Around the time I was in high school, back in Bomb City, and playing the game of life in a dangerous fashion, DT didn’t harshly judge me. Rather, she challenged me to think critically about potential outcomes of my behavior.

Upon graduating, and without knowing in which direction I was headed, I once again moved to Aurora. There, I gleaned knowledge from the amalgam of wisdom afforded to DT throughout her lifetime.

Those within my inner circle have likely heard more than one “DTism” I learned from my late stepmom. Though not a complete list, here are some of the axiomatic expressions imparted to me by DT:

“You got more nerve than an astronaut.”

“If wishes were horses, then all poor people could ride.”

“You throw a rock into a crowd, the dog you hit will holler.”

“I ain’t talkin’ ‘bout you, lest it’s you.”

“You a lie and ya feet don’t match!”

“You don’t have a pot to piss in or a window to throw it out of.”

“There ya go and there ya be.”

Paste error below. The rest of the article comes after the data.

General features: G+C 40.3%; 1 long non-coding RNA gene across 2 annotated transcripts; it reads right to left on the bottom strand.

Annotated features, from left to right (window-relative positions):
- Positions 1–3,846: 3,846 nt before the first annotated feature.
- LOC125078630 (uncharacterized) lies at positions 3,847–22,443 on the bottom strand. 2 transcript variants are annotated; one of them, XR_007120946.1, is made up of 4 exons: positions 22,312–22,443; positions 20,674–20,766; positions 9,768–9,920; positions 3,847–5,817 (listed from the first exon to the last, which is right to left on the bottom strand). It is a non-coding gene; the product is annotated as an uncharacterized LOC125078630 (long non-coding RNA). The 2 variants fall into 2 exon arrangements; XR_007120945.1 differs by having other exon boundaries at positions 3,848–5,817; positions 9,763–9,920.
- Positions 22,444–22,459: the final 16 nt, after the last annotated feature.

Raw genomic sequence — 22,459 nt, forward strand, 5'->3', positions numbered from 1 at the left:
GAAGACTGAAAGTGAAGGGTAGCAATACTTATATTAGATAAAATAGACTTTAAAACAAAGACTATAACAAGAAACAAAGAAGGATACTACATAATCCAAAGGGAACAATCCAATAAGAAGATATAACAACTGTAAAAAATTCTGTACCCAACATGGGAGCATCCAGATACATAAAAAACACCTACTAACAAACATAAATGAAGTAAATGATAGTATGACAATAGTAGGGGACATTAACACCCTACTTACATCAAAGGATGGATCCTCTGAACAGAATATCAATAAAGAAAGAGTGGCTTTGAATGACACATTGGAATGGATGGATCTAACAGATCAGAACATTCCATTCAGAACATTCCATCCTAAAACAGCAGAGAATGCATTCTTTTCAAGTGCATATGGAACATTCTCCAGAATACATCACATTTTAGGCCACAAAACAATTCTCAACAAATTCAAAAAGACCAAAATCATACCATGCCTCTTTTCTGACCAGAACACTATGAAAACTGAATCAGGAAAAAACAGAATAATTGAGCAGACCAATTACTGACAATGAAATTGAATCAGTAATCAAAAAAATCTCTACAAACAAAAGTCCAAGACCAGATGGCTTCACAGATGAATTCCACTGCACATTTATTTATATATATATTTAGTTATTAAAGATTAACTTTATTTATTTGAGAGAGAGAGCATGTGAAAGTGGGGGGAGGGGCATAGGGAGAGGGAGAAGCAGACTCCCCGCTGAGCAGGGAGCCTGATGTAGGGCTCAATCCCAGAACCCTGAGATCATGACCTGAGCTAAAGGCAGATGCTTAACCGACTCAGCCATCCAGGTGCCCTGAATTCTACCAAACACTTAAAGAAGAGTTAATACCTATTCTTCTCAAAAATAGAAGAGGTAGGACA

“Don’t piss on my leg and tell me it’s raining.”

“Ain’t got time for all that mess!”

“I been down so long, getting up didn’t cross my mind.”

“Water seeks its own level.”

“That’s a dog that don’t hunt no more.”

“You know, the Bible say your sins will find you out. You got no business eatin’ or lickin’ on anything you can’t swallow!”

“You’re painting with a broad brush.”

“The Devil is a liar!”

“That which ain’t caught you, ain’t passed you.”

“I ain’t the one and we ain’t the two!”

“This, too, shall pass.”

“A lie don’t care who tell it.”

“I didn’t write the book [Bible], and it’s a good thing I didn’t.”

“Don’t play me, play lotto!”